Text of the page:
All of last week, the news making waves around the world was the size of the stimulus bill that Obama & co are putting out in the US. This is being discussed fervently, for the common and expert belief is that it will be the turning point to the downside the world markets are experiencing. The actual number tag on the stimulus package was filled in the previous Friday when it garnered enough votes through the House of Representatives and the Senate.
Curiously enough, it garnered the very minimum number (60, also referred to as the Filibuster number) to pass through the Senate. The news headlines all of the ensuing weekend overshadowed the $787B, which is the value that the future generations of Americans have to repay for getting out of the current crisis. The news instead was the reactions of the Republicans in the House and the Senate crying out loud over the death of the so-called democracy.
The Democrats, which make up the majority, claim this is the mandate given to them by the people, and given the need to do something urgently they do not see this as the time to debate the details now. The Republicans, in their own rights, claim they were bypassed by virtue of their mere numbers in the vote and weren’t sought after for crucial decision-making. Whilst both sides have logic in their arguments, for a bystander, this is at some level seen as a failure of democracy.
This isn’t restricted to the largest economy of the world. In India, the ruling Congress party has made some decisions of national interest that haven’t gone down well with the opposition parties. For example, the public fiasco that was the nuclear cooperation treaty last year isn’t that long ago. The December saga in Canada where the government would surely have lost the no confidence vote had it been pushed through by the Governor-General isn’t forgotten by the masses. So, what’s changed significantly since the wonderful people that coined Democracy to stand for “for the people, to the people, by the people” made it up.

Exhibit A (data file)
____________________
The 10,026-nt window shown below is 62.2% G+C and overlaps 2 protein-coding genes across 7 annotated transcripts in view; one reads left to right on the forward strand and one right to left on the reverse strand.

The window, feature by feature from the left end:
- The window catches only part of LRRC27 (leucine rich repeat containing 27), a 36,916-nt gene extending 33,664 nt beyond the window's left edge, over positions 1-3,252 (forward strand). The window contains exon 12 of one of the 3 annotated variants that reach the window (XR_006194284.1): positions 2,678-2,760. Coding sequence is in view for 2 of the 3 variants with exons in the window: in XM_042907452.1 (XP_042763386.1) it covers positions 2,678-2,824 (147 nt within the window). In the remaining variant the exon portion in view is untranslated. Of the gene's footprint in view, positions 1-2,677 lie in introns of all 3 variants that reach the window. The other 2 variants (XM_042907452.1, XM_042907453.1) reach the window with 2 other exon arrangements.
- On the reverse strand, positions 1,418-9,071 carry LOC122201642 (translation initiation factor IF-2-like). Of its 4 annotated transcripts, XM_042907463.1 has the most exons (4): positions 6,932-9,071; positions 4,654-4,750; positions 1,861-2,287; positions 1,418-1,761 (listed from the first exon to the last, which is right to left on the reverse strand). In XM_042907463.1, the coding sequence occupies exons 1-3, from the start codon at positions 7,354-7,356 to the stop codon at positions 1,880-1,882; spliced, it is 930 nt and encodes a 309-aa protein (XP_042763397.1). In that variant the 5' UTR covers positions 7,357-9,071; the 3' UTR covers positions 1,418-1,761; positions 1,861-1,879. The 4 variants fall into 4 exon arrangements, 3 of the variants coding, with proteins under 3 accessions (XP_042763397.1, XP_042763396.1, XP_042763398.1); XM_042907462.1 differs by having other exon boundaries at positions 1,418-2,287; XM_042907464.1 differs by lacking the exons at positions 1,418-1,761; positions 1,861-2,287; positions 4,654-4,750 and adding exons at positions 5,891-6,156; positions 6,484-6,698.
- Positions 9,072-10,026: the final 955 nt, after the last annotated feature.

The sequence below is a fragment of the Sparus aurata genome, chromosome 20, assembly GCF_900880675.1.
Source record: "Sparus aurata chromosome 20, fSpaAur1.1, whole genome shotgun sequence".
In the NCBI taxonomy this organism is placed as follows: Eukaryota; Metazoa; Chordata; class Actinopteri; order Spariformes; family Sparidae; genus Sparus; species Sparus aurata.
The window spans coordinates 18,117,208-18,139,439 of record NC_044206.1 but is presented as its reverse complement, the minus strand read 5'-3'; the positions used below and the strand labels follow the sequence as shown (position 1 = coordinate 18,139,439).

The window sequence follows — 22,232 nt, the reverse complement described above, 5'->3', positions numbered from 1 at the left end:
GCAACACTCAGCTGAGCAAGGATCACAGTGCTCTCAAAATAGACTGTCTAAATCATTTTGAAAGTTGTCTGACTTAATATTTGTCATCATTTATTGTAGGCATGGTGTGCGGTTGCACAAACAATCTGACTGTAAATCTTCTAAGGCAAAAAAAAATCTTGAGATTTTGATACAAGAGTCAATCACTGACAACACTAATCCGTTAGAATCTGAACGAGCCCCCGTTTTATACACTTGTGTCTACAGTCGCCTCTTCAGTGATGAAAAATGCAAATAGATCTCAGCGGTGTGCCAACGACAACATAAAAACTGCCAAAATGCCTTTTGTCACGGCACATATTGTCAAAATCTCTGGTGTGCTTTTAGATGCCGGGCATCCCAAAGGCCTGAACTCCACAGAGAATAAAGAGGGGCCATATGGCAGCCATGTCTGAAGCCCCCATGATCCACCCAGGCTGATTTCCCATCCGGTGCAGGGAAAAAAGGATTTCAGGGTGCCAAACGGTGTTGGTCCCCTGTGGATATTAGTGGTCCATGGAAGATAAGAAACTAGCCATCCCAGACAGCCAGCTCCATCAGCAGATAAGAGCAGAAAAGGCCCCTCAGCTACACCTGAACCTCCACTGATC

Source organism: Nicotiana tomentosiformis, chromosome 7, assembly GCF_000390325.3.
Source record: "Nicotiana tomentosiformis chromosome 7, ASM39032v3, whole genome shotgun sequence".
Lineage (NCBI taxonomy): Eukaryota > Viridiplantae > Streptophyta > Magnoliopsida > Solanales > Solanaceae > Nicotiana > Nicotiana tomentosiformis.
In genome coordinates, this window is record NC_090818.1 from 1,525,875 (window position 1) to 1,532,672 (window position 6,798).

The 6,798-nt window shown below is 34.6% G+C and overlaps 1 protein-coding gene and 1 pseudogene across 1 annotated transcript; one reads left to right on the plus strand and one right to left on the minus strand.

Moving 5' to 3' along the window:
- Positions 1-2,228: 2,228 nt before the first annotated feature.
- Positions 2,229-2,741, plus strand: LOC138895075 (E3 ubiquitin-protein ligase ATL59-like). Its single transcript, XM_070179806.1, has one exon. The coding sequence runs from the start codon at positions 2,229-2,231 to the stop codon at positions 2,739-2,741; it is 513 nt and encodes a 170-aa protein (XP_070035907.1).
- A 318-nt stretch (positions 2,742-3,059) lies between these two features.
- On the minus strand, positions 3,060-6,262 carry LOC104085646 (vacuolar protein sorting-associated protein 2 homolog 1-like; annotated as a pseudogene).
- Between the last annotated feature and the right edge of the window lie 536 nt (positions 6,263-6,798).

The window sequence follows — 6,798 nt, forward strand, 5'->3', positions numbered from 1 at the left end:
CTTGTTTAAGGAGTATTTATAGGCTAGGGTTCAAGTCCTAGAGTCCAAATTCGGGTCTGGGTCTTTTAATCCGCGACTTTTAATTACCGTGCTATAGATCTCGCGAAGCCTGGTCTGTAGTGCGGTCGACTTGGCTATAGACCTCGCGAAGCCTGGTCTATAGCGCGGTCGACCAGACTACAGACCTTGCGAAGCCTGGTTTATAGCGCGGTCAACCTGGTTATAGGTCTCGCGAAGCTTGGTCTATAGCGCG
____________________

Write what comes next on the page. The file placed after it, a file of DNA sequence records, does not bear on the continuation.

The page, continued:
Nothing; zilch; nada! No matter where you look, the idealisms of the politicians have evolved from leading to governing. We have come to an era of politics where even the most capable person in power becomes the laughing stock if he doesn’t toe the party line, hasn’t ensured appeasement within his/her cabinets, etc. Long gone are the days of charismatic people leading a nation. This is the era of high-power teams, like we are seeing in the new administration.
With that, the democratic ideologies and values are also probably long gone because its now decision-making by just individual party consensus. I see a new definition on the horizon – restrict democracy definitions to abstract things like countries and not to people, politicians, etc.
Democracy is probably going to be seen as outward exhibition of being tolerant as a nation; not pertinent to specific decision-making. As long as we are being clear in our distinction of what democracy stands for in today’s age, we would be doing future generations and ourselves a great service.
Image Credit: Wili Hybrid
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